perl dates: a notify alert window

Discussion in 'Perl Misc' started by Eric, Mar 2, 2009.

  1. Eric

    Eric Guest

    I'm having a little difficulty with this one. I want to have a notify
    script "not" send messages during a weekend "quiet window" from Friday
    17:00 through Sunday 17:00. Sounds simple enough on the surface. I
    just need an "okToSend()" function to return a True (1) if the
    current date and time are not within that blackout window.

    But .... how do you do this?
    If the current epoch timestamp is $now = time; How do I determine if
    it's within this blackout window? Not so simple. I've tried
    calculating the start of week Monday, and then adding enough seconds
    to determine Friday 17:00 and the same for Sunday 17:00 and then
    seeing if the current timestamp is between these two numbers .... but
    my code is not very elegant and this just feels like the wrong
    approach.

    Any suggestions?


    Thanks,
    Eric
    Eric, Mar 2, 2009
    #1
    1. Advertising

  2. Eric

    cartercc Guest

    Eric wrote:
    > I'm having a little difficulty with this one. I want to have a notify
    > script "not" send messages during a weekend "quiet window" from Friday
    > 17:00 through Sunday 17:00. Sounds simple enough on the surface. I
    > just need an "okToSend()" function to return a True (1) if the
    > current date and time are not within that blackout window.


    localtime() returns both the hour and the weekday, like this:

    my ($sec,$min,$hour,$mday,$mon,$year,$wday,$yday,$isdst) = localtime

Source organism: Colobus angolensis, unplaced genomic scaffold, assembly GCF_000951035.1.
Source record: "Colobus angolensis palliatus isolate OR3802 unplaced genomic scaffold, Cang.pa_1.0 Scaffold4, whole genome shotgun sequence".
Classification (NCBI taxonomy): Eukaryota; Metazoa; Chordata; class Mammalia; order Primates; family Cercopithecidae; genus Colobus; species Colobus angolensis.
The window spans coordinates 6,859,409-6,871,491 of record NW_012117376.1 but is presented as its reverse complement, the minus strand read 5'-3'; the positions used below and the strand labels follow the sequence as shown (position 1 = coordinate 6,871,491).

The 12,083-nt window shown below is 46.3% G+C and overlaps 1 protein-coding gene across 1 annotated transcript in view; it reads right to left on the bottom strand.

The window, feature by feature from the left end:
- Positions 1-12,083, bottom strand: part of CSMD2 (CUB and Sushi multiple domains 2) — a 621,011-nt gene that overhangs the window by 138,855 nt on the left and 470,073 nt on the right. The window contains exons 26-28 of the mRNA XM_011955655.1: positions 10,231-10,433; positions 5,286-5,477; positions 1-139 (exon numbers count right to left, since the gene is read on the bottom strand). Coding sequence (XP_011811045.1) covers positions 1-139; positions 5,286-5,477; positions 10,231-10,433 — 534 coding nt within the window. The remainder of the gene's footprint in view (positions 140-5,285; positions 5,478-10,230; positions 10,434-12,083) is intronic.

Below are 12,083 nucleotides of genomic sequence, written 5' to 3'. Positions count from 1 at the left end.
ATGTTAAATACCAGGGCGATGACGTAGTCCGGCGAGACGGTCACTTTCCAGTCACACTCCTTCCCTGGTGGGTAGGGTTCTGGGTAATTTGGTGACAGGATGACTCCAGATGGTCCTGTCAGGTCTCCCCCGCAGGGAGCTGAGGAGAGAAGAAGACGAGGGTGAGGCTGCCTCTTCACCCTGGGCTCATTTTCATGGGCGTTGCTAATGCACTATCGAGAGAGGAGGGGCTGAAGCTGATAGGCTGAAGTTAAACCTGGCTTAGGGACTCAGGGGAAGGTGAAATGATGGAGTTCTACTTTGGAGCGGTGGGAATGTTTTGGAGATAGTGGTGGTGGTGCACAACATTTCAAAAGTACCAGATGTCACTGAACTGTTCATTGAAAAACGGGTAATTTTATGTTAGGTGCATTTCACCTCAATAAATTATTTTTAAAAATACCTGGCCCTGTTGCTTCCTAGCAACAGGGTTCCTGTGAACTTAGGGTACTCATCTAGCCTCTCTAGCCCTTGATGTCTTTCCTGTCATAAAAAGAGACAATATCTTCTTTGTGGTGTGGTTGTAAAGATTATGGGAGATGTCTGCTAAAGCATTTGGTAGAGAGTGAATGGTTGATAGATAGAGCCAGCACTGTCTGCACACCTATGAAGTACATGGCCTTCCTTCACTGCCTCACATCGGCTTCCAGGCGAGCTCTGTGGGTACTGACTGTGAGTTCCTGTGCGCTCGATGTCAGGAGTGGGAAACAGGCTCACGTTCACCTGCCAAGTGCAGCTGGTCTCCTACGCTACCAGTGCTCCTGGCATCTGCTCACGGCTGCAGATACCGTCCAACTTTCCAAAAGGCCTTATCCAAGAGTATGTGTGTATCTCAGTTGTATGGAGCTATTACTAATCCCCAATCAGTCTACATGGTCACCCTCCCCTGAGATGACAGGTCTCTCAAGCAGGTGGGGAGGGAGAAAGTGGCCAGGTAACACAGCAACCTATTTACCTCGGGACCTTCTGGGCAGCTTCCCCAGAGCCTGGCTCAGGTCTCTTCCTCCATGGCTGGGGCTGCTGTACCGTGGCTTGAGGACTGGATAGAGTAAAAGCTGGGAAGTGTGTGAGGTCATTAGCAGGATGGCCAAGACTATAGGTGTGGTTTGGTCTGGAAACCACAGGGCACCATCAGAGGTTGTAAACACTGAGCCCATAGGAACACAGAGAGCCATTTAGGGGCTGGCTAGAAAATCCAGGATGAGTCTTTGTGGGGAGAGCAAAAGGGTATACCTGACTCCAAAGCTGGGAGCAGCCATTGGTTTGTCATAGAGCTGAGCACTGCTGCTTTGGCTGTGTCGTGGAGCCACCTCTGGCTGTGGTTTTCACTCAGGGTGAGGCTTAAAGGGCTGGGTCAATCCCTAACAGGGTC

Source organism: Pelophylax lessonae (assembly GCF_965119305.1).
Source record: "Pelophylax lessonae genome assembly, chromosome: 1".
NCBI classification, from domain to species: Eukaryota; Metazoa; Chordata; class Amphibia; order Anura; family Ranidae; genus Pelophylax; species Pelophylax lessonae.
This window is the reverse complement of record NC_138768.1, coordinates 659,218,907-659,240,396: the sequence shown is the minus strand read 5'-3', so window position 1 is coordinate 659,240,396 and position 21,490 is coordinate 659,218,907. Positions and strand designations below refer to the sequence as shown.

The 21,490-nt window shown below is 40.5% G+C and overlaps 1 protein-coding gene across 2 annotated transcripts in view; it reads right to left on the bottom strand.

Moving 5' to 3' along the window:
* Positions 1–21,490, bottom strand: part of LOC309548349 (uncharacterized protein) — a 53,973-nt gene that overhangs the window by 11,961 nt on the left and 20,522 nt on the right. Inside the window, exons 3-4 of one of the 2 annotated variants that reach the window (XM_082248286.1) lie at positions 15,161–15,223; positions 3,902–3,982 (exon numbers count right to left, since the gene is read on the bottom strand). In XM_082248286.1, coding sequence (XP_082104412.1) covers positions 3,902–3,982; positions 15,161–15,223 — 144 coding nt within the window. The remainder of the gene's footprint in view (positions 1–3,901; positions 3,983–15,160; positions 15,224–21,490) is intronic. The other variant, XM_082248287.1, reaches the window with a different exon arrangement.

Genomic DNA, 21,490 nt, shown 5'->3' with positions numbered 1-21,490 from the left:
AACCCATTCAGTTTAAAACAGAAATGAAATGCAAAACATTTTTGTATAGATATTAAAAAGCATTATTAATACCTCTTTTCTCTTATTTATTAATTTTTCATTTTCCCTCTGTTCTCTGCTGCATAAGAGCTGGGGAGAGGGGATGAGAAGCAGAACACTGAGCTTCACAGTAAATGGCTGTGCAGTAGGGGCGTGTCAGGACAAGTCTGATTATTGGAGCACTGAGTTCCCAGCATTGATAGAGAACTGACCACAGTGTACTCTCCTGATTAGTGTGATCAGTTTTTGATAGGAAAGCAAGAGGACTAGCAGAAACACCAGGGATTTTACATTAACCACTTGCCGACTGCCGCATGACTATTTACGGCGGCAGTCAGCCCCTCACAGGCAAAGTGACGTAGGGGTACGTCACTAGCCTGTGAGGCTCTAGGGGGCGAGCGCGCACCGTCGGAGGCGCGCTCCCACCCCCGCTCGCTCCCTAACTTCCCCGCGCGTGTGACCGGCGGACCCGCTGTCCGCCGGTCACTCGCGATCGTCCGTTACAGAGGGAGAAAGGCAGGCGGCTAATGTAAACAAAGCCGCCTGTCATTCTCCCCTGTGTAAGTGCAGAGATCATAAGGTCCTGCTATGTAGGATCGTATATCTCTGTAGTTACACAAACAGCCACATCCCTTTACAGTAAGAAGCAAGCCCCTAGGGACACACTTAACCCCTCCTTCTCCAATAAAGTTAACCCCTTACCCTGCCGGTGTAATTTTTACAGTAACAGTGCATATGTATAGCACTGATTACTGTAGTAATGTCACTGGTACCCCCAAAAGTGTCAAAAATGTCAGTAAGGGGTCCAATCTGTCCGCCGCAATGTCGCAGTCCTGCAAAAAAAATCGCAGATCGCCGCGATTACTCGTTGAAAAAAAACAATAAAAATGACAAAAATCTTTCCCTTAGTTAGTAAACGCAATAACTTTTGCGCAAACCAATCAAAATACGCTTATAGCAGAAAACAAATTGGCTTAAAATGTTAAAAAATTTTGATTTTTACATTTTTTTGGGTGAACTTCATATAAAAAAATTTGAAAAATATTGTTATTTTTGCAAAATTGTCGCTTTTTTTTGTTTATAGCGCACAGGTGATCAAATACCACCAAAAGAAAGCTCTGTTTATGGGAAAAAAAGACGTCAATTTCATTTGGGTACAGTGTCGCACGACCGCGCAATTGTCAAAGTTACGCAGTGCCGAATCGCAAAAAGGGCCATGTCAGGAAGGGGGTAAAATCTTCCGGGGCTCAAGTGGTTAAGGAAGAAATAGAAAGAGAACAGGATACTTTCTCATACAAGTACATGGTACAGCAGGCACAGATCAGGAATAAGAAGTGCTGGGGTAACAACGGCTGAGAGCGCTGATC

(time);
    print qq(day is $wday and hour is $hour\n);
    my $quiet_window = 1;
    #default
    if ($wday == 5 and $hour > 17) { $quiet_window = 0; } #Friday night
    elsif ($wday == 6) { $quiet_window = 0; }
    #Saturday
    elsif ($wday == 0 and $hour < 17) { $quiet_window = 0; } #Sunday
    morning
    else { $quiet_window = 01 }
    #default again
    cartercc, Mar 2, 2009
    #2
    1. Advertising

  3. Eric <> wrote:
    >just need an "okToSend()" function to return a True (1) if the
    >current date and time are not within that blackout window.
    >
    >But .... how do you do this?


    Take a look at Date::Calc. It has numerous functions to determine things
    like the current day of the week (is it Fri/Sat/Sun?) and the current
    time (if is after 17:00 (for Friday) or before 17:00 (for Sunday)).

    jue
    Jürgen Exner, Mar 2, 2009
    #3
  4. Eric <> wrote in news:7dd6096e-4103-43b3-b413-
    :

    >
    > I'm having a little difficulty with this one. I want to have a notify
    > script "not" send messages during a weekend "quiet window" from Friday
    > 17:00 through Sunday 17:00. Sounds simple enough on the surface. I
    > just need an "okToSend()" function to return a True (1) if the
    > current date and time are not within that blackout window.


    #!/usr/bin/perl

    use strict;
    use warnings;

    sub is_blackout {
    my ($hour, $wday) = localtime[2,6];

    return ( $wday == 5 && $hour > 17 )
    or ( $wday == 6 )
    or ( $wday == 0 && $hour < 17 )